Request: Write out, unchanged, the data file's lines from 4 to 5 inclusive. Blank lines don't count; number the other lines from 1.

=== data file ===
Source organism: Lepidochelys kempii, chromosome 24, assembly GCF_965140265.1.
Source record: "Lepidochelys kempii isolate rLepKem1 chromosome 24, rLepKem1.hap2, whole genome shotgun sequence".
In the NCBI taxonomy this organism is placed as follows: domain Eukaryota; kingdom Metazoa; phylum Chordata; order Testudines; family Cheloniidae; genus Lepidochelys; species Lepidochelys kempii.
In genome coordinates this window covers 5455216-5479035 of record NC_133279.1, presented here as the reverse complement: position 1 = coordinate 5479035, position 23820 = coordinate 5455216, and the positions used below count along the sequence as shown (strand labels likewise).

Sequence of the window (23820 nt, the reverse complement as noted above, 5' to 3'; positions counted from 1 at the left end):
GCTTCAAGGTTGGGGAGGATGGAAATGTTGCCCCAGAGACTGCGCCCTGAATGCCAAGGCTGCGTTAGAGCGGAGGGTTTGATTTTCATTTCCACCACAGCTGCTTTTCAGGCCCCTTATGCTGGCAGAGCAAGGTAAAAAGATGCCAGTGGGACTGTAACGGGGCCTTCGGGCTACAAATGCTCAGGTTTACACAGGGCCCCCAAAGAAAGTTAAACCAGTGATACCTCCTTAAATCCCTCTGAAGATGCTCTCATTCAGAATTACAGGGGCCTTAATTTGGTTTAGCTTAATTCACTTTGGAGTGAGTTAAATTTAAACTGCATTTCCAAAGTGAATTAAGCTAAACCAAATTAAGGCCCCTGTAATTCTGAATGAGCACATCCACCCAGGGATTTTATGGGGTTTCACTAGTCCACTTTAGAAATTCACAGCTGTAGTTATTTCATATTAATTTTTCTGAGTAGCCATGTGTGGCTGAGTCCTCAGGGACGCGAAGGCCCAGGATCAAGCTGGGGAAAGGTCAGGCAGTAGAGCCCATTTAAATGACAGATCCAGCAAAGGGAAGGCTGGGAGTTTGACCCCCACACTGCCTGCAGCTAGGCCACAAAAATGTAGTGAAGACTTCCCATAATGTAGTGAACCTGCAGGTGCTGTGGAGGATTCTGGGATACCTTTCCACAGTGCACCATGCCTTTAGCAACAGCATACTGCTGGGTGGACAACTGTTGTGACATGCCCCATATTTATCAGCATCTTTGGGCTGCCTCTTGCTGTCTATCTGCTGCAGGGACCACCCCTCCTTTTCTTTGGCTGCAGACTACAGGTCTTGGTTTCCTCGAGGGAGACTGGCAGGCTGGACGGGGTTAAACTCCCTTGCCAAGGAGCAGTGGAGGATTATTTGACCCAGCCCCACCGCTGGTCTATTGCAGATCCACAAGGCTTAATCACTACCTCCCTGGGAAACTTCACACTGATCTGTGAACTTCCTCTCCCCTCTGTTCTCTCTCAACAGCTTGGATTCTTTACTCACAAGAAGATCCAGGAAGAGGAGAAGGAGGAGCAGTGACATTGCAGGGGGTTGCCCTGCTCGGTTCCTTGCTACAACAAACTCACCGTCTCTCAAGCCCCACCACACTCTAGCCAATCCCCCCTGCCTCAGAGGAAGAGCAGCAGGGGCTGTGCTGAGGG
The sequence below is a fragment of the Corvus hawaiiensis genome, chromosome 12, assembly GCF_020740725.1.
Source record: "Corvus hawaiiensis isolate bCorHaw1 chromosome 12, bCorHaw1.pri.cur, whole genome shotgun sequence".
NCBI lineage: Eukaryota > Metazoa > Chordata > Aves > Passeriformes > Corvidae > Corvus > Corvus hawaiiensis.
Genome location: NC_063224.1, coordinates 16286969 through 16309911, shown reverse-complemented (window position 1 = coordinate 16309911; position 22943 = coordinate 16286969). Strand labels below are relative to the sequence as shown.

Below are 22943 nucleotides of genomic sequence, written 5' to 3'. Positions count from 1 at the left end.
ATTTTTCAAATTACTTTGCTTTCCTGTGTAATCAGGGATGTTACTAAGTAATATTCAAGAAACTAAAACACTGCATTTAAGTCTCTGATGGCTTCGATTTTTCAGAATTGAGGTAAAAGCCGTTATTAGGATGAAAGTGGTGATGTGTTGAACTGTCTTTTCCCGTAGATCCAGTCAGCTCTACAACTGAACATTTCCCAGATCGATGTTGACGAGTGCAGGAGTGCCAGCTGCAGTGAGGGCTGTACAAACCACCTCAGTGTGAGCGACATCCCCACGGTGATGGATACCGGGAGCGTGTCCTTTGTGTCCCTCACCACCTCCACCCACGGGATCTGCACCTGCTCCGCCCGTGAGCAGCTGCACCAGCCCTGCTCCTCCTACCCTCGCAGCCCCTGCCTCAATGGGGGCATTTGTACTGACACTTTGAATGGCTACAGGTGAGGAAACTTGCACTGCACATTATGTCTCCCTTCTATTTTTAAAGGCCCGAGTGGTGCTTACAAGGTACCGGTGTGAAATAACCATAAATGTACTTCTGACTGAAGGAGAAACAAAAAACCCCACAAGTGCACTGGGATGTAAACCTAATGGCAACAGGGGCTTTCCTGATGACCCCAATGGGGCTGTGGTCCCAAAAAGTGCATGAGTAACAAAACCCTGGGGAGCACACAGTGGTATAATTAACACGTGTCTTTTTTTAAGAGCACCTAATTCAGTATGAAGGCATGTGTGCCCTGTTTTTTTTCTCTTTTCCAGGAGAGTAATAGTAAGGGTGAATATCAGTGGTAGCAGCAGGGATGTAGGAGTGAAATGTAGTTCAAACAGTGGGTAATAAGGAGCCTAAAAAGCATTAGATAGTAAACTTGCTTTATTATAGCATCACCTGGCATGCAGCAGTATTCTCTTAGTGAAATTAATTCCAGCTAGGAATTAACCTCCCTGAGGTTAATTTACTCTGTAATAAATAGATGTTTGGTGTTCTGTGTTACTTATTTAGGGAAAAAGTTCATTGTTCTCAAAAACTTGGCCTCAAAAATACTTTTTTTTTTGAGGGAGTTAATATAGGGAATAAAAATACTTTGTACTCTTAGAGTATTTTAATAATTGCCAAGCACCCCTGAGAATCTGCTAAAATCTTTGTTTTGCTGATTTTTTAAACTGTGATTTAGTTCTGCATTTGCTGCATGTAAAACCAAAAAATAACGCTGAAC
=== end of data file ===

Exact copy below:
In genome coordinates this window covers 5455216-5479035 of record NC_133279.1, presented here as the reverse complement: position 1 = coordinate 5479035, position 23820 = coordinate 5455216, and the positions used below count along the sequence as shown (strand labels likewise).

Sequence of the window (23820 nt, the reverse complement as noted above, 5' to 3'; positions counted from 1 at the left end):